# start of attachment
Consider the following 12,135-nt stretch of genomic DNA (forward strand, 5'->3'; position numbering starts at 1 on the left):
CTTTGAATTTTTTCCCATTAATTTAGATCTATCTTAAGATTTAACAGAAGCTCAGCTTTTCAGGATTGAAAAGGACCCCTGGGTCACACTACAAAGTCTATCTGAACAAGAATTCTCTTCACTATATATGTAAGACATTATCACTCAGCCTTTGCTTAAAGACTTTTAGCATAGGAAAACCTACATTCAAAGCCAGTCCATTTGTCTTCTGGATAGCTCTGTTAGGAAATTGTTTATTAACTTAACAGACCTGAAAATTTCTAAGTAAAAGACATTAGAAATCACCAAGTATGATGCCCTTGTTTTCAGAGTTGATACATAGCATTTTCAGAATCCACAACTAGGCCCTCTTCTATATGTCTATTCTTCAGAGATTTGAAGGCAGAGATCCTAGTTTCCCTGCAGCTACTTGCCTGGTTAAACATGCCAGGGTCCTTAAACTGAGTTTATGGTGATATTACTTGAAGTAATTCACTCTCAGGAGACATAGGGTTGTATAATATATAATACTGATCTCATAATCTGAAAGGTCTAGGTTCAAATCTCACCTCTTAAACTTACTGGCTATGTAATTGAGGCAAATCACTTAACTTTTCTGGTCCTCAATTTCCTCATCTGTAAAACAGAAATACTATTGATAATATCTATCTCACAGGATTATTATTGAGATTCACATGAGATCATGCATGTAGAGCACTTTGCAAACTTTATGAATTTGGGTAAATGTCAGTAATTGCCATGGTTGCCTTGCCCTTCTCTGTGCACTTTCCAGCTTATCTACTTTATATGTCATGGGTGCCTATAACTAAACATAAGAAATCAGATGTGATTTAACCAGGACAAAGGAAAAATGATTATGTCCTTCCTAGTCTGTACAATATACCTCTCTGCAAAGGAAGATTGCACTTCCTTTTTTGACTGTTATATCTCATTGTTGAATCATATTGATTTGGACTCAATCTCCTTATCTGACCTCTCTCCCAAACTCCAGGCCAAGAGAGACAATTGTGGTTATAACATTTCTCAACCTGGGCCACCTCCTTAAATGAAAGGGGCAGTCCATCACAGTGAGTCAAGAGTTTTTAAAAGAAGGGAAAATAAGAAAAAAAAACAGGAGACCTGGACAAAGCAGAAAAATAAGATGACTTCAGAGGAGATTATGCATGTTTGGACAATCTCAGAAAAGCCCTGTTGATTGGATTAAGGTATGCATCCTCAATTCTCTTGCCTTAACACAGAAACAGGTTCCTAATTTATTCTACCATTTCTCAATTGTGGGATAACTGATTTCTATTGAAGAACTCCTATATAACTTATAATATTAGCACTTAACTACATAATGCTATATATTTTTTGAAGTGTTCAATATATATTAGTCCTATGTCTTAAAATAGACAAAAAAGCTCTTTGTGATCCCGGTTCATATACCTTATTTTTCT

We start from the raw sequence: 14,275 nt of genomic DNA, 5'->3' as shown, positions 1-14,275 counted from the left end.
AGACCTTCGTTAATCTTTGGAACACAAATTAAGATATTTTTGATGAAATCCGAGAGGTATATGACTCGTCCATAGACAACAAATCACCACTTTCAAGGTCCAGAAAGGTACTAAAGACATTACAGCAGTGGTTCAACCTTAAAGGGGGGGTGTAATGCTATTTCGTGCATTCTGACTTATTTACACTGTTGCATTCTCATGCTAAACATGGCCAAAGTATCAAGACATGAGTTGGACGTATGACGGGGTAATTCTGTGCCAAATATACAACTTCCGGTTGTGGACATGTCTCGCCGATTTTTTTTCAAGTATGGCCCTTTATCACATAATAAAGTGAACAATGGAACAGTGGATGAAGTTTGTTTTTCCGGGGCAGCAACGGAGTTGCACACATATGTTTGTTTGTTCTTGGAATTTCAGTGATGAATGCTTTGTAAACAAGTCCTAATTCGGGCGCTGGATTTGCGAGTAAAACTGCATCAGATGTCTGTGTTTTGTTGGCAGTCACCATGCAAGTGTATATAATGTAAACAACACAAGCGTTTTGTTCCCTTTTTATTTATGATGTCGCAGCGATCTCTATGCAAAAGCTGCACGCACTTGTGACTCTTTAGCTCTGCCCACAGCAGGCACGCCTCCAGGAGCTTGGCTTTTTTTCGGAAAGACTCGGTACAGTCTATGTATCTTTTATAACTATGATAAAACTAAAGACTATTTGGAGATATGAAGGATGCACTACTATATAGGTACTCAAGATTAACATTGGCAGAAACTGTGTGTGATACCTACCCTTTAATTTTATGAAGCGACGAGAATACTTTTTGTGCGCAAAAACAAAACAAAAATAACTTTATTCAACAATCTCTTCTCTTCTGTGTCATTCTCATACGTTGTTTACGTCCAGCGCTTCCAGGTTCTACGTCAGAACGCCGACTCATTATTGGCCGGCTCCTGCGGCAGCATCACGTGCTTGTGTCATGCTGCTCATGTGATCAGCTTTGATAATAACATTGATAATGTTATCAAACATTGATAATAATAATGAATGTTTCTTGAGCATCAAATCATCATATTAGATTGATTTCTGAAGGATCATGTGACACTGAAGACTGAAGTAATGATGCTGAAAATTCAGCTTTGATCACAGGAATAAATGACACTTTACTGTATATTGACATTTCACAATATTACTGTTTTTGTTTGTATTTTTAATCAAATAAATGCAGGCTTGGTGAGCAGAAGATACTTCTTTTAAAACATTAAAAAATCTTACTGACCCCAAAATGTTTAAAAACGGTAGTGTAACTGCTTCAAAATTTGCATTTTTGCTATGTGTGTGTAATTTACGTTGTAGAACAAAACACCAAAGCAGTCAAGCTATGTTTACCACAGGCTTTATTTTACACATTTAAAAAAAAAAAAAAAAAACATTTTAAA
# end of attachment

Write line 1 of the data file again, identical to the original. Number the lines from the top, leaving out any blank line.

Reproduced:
Consider the following 12,135-nt stretch of genomic DNA (forward strand, 5'->3'; position numbering starts at 1 on the left):